3. A Domain function can return a Null value, if the condition is not met. So be prepared to capture that scenario.
  4. Domain functions can be heavy, so best to limit its usage.
  5. The criteria should be evaluated to a String, based on the Data type of the field the condition would vary. Look at the common usage syntax for more information.

Anatomy of a Domain function

All domain function can be broken down into three parts
  • expression - the field name where the function needs to look at
  • domain - name of the table/query where the function needs to be applied
  • criteria - (Optional) if you are looking for something in specific, then you add it here.
So as you can construct a Domain function as,

    DFunctionName("expression", "domain", "criteria")

For the example we are dealing with, the function we would use be Count.

    DCount("*", "Customers", "FirstName = 'Paul'")

If you have seen the above example, I have used the * as the Column/Field name, this is because, specifying a particular column in a Count function would slow down the compiler. To be efficient using a * would be faster.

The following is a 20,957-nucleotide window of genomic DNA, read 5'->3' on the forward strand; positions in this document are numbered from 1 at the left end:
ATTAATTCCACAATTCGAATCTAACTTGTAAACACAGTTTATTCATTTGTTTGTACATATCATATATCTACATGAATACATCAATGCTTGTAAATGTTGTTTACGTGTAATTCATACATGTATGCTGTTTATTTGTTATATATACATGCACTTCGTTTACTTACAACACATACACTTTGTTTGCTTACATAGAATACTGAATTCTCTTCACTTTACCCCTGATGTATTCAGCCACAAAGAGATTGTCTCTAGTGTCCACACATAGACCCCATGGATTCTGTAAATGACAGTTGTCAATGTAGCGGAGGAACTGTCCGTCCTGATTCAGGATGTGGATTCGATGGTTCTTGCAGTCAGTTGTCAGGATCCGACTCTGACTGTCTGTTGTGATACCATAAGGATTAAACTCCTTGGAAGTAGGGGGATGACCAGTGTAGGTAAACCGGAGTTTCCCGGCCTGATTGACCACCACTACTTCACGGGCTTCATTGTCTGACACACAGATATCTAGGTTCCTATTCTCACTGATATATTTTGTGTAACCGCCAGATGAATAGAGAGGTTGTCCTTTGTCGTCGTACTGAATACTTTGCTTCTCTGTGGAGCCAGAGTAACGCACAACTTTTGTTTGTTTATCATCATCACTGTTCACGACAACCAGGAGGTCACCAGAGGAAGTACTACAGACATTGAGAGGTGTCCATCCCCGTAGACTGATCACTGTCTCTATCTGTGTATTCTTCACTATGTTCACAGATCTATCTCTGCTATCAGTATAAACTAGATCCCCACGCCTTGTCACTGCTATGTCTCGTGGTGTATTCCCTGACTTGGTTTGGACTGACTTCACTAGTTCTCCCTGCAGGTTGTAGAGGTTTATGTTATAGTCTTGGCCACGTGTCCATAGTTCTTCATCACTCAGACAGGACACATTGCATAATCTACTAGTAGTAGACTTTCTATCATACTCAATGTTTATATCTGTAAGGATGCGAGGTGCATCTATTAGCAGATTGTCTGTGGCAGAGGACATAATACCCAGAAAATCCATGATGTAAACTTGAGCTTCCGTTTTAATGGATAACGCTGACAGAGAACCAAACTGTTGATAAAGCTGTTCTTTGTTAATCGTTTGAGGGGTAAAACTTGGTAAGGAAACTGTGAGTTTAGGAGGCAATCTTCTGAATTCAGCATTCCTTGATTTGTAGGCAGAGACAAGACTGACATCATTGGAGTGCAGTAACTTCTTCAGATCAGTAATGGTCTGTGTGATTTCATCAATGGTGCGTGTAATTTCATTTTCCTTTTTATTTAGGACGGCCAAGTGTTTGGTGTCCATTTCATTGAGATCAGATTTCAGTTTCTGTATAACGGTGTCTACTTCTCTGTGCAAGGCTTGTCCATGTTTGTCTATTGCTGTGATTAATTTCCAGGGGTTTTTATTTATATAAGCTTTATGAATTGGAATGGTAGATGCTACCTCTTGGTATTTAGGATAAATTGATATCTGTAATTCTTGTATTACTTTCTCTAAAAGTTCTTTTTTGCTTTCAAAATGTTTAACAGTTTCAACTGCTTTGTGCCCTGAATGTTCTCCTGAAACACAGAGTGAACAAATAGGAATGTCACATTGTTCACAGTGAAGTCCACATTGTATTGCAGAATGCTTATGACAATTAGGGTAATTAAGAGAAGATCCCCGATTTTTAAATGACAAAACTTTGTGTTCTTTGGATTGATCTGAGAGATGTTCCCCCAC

Common Usage Syntax

The first example of every Data Type would be written basically for normal use, the second uses Form reference and how to concatenate them into the Criteria.

For Inbuilt constants/Numeric,
    DLookup("FirstName", "Customers", "ActiveCustomer = True") 
    DFirst("LastName", "Customers", "CustID = " & Me.IDTxtBox)

For Strings,
    DCount("*", "Customers", "FirstName = 'Paul'")
    DAvg("annualPay", "Customers", "City = '" & Me.cityTxtBox & "'")

For Dates,
    DSum("QuantityOrdered", "Orders", "dateOrdered = #12/01/2013#")
    DMax("QuantityOrdered", "Orders", "dateOrdered = " & _